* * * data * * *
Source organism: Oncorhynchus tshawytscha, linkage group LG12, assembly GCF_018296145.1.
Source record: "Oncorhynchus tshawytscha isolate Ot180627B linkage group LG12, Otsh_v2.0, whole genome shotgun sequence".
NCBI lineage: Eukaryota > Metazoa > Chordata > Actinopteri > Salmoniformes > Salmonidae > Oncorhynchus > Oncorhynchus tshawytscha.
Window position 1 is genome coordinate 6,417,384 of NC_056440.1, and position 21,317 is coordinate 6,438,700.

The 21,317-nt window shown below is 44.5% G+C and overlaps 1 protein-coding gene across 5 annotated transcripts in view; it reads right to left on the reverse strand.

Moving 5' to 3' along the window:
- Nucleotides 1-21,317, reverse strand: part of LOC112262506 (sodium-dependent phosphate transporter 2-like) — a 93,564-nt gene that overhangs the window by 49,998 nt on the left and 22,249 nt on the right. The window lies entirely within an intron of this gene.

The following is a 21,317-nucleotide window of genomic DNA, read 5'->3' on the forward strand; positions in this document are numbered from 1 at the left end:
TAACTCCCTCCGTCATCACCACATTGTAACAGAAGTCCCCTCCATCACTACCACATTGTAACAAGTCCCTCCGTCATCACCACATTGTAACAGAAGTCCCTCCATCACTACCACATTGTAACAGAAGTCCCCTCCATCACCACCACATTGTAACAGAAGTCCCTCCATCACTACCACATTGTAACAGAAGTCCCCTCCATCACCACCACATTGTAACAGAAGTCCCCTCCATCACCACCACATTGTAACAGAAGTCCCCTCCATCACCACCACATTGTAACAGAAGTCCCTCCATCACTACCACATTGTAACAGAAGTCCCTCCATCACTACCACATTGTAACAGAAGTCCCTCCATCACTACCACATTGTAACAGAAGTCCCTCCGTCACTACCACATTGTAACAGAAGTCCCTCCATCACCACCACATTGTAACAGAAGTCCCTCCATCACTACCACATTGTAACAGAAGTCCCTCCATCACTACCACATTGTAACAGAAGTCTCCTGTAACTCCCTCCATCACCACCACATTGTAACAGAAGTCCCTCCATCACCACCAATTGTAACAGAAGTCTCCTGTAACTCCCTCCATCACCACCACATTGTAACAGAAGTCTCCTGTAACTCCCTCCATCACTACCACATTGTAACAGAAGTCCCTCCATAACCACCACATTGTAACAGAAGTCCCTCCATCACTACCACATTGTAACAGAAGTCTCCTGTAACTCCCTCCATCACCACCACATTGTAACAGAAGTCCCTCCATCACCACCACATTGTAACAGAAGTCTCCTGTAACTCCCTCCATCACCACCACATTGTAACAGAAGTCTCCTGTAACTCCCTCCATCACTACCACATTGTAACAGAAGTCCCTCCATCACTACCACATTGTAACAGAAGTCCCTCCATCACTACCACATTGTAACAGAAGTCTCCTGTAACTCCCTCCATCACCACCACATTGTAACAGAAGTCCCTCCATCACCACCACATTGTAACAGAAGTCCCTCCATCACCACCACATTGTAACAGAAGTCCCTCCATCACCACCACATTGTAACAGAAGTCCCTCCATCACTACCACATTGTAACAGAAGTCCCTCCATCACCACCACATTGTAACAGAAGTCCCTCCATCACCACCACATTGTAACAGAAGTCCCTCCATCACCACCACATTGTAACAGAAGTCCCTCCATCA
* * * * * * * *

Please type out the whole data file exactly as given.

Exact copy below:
Source organism: Oncorhynchus tshawytscha, linkage group LG12, assembly GCF_018296145.1.
Source record: "Oncorhynchus tshawytscha isolate Ot180627B linkage group LG12, Otsh_v2.0, whole genome shotgun sequence".
NCBI lineage: Eukaryota > Metazoa > Chordata > Actinopteri > Salmoniformes > Salmonidae > Oncorhynchus > Oncorhynchus tshawytscha.
Window position 1 is genome coordinate 6,417,384 of NC_056440.1, and position 21,317 is coordinate 6,438,700.

The 21,317-nt window shown below is 44.5% G+C and overlaps 1 protein-coding gene across 5 annotated transcripts in view; it reads right to left on the reverse strand.

Moving 5' to 3' along the window:
- Nucleotides 1-21,317, reverse strand: part of LOC112262506 (sodium-dependent phosphate transporter 2-like) — a 93,564-nt gene that overhangs the window by 49,998 nt on the left and 22,249 nt on the right. The window lies entirely within an intron of this gene.

The following is a 21,317-nucleotide window of genomic DNA, read 5'->3' on the forward strand; positions in this document are numbered from 1 at the left end:
TAACTCCCTCCGTCATCACCACATTGTAACAGAAGTCCCCTCCATCACTACCACATTGTAACAAGTCCCTCCGTCATCACCACATTGTAACAGAAGTCCCTCCATCACTACCACATTGTAACAGAAGTCCCCTCCATCACCACCACATTGTAACAGAAGTCCCTCCATCACTACCACATTGTAACAGAAGTCCCCTCCATCACCACCACATTGTAACAGAAGTCCCCTCCATCACCACCACATTGTAACAGAAGTCCCCTCCATCACCACCACATTGTAACAGAAGTCCCTCCATCACTACCACATTGTAACAGAAGTCCCTCCATCACTACCACATTGTAACAGAAGTCCCTCCATCACTACCACATTGTAACAGAAGTCCCTCCGTCACTACCACATTGTAACAGAAGTCCCTCCATCACCACCACATTGTAACAGAAGTCCCTCCATCACTACCACATTGTAACAGAAGTCCCTCCATCACTACCACATTGTAACAGAAGTCTCCTGTAACTCCCTCCATCACCACCACATTGTAACAGAAGTCCCTCCATCACCACCAATTGTAACAGAAGTCTCCTGTAACTCCCTCCATCACCACCACATTGTAACAGAAGTCTCCTGTAACTCCCTCCATCACTACCACATTGTAACAGAAGTCCCTCCATAACCACCACATTGTAACAGAAGTCCCTCCATCACTACCACATTGTAACAGAAGTCTCCTGTAACTCCCTCCATCACCACCACATTGTAACAGAAGTCCCTCCATCACCACCACATTGTAACAGAAGTCTCCTGTAACTCCCTCCATCACCACCACATTGTAACAGAAGTCTCCTGTAACTCCCTCCATCACTACCACATTGTAACAGAAGTCCCTCCATCACTACCACATTGTAACAGAAGTCCCTCCATCACTACCACATTGTAACAGAAGTCTCCTGTAACTCCCTCCATCACCACCACATTGTAACAGAAGTCCCTCCATCACCACCACATTGTAACAGAAGTCCCTCCATCACCACCACATTGTAACAGAAGTCCCTCCATCACCACCACATTGTAACAGAAGTCCCTCCATCACTACCACATTGTAACAGAAGTCCCTCCATCACCACCACATTGTAACAGAAGTCCCTCCATCACCACCACATTGTAACAGAAGTCCCTCCATCACCACCACATTGTAACAGAAGTCCCTCCATCA